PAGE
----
FOOTNOTES:

This work was supported by NIH Grants 1RO1-AG-14369 and 1RO1-DK-59627-01, FDA Grant ODP 1397, General Clinical Research Center Grant MO1-RR-00425, and RCMI Grants P20-RR-11145-01 (RCMI Clinical Research Initiative) and G12RR03026.
R.C. is the Grancell-Burns Chair in the Rehabilitative Sciences at the Harbor-University of California-Los Angeles Research and Education Institute.
Abbreviations: ANCOVA, Analysis of covariance; BMI, body mass index; GCRC, General Clinical Research Center; MRI, magnetic resonance imaging; 1-RM, one repetition maximum.
Received August 6, 2002.
Accepted December 18, 2002.

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Snyder PJ, Peachey H, Hannoush P, Berlin JA, Loh L, Lenrow DA, Holmes JH, Dlewati A, Santanna J, Rosen CJ, Strom BL 1999 Effect of testosterone treatment on body composition and muscle strength in men over 65 years of age. J Clin Endocrinol Metab 84:2647–2653[Abstract/Free Full Text]
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Antiguo 18-Oct-2004, 17:00   #2
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:trompazo: :trompazo: perrroooooo esta en inglessssssssssss :noooop:
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Antiguo 18-Oct-2004, 18:07   #3
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¿Más de 5.000 posts?... ¡¡JUGÓN!!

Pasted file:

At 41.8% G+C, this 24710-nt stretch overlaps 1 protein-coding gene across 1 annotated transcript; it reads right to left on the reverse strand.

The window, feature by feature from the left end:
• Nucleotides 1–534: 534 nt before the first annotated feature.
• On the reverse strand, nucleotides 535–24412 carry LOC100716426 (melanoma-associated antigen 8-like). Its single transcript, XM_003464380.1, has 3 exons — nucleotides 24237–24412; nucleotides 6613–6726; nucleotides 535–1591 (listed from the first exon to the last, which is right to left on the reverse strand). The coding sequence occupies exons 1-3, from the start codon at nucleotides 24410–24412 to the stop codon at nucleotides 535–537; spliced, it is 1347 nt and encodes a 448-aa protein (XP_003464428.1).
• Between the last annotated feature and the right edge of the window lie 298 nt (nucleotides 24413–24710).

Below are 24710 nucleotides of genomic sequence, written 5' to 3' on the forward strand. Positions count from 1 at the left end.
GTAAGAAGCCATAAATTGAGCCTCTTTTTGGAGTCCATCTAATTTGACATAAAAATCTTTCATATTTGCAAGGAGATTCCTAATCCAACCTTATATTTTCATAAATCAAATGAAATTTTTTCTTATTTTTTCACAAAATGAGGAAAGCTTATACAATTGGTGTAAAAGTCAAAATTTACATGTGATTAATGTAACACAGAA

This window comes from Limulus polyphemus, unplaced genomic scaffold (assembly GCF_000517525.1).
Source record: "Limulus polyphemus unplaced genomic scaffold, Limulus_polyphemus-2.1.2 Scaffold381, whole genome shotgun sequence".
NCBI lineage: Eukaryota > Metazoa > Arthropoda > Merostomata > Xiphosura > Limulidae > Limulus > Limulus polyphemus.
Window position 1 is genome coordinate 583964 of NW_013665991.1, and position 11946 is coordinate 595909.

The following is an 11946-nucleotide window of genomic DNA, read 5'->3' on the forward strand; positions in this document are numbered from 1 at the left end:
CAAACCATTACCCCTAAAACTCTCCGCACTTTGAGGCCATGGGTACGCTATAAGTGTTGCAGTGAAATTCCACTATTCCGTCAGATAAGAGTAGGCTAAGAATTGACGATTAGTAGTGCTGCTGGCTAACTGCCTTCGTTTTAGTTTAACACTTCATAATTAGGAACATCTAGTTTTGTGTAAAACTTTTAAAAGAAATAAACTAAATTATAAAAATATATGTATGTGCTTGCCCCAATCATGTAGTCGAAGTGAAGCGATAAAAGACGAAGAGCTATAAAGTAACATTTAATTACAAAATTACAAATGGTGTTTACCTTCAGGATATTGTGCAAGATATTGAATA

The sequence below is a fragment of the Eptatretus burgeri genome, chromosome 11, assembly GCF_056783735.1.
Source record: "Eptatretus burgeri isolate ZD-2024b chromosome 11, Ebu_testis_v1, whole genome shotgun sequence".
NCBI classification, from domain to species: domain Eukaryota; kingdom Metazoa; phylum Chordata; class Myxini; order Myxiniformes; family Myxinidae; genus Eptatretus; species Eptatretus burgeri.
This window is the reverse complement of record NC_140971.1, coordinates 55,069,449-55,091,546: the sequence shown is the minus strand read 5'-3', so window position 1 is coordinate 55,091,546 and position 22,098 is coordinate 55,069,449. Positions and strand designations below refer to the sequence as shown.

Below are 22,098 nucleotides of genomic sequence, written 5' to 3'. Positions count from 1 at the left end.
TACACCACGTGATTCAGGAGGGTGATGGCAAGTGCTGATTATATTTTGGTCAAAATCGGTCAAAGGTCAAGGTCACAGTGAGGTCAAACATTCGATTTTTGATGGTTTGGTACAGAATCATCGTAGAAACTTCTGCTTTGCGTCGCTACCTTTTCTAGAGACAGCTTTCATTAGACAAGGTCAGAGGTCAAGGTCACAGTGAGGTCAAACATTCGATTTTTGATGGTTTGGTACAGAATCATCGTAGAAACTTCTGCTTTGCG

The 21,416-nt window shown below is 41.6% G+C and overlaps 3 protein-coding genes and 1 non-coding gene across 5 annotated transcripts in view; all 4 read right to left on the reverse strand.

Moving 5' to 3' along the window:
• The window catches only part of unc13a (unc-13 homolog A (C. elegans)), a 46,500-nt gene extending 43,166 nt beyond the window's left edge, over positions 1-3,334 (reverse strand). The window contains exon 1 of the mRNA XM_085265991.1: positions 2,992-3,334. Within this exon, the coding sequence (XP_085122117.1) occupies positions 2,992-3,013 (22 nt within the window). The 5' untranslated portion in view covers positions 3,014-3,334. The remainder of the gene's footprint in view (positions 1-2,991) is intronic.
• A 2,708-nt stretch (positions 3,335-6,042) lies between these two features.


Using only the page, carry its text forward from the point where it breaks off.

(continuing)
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Y las que tu me pasas de la IGFr en que estan melon? en checoslovako? :cunyao:
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Antiguo 18-Oct-2004, 20:00   #4
Petiso Orejudo
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je je je boni y todos los post pidiendo q la traduzcas?

puede q me haya equivocado de post :comor: :anabolic2

hasta luebooo bioniclesss!!
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Antiguo 21-Oct-2004, 13:09   #5
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Kimble, traducir todo eso es un trabajal. Bastante ha hecho él con poner esa documentación, y darle un formato agradable para la lectura. Si no entiendes inglés, usa un traductor.
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Antiguo 23-Oct-2004, 10:36   #6
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grgrgggggggrrrrrr